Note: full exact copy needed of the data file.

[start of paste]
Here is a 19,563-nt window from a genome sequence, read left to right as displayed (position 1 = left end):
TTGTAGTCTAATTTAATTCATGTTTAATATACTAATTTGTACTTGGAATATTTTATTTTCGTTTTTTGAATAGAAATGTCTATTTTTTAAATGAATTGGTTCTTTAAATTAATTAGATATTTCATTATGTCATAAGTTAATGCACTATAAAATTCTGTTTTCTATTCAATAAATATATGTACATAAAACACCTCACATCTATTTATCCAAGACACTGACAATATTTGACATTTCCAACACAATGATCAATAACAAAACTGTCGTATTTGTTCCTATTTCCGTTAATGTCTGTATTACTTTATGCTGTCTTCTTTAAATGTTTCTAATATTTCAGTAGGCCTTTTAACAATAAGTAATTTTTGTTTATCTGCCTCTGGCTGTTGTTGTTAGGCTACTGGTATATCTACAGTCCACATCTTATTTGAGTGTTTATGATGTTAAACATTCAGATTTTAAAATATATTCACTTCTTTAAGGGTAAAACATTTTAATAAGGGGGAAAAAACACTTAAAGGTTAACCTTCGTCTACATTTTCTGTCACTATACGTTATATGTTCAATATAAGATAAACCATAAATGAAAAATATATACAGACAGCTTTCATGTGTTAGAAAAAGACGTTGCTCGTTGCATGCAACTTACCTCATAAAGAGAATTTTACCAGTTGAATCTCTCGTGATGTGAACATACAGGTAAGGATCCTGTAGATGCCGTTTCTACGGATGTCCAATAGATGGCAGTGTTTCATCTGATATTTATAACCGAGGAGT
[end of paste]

Here is a 19,563-nt window from a genome sequence, read left to right as displayed (position 1 = left end):
TTGTAGTCTAATTTAATTCATGTTTAATATACTAATTTGTACTTGGAATATTTTATTTTCGTTTTTTGAATAGAAATGTCTATTTTTTAAATGAATTGGTTCTTTAAATTAATTAGATATTTCATTATGTCATAAGTTAATGCACTATAAAATTCTGTTTTCTATTCAATAAATATATGTACATAAAACACCTCACATCTATTTATCCAAGACACTGACAATATTTGACATTTCCAACACAATGATCAATAACAAAACTGTCGTATTTGTTCCTATTTCCGTTAATGTCTGTATTACTTTATGCTGTCTTCTTTAAATGTTTCTAATATTTCAGTAGGCCTTTTAACAATAAGTAATTTTTGTTTATCTGCCTCTGGCTGTTGTTGTTAGGCTACTGGTATATCTACAGTCCACATCTTATTTGAGTGTTTATGATGTTAAACATTCAGATTTTAAAATATATTCACTTCTTTAAGGGTAAAACATTTTAATAAGGGGGAAAAAACACTTAAAGGTTAACCTTCGTCTACATTTTCTGTCACTATACGTTATATGTTCAATATAAGATAAACCATAAATGAAAAATATATACAGACAGCTTTCATGTGTTAGAAAAAGACGTTGCTCGTTGCATGCAACTTACCTCATAAAGAGAATTTTACCAGTTGAATCTCTCGTGATGTGAACATACAGGTAAGGATCCTGTAGATGCCGTTTCTACGGATGTCCAATAGATGGCAGTGTTTCATCTGATATTTATAACCGAGGAGT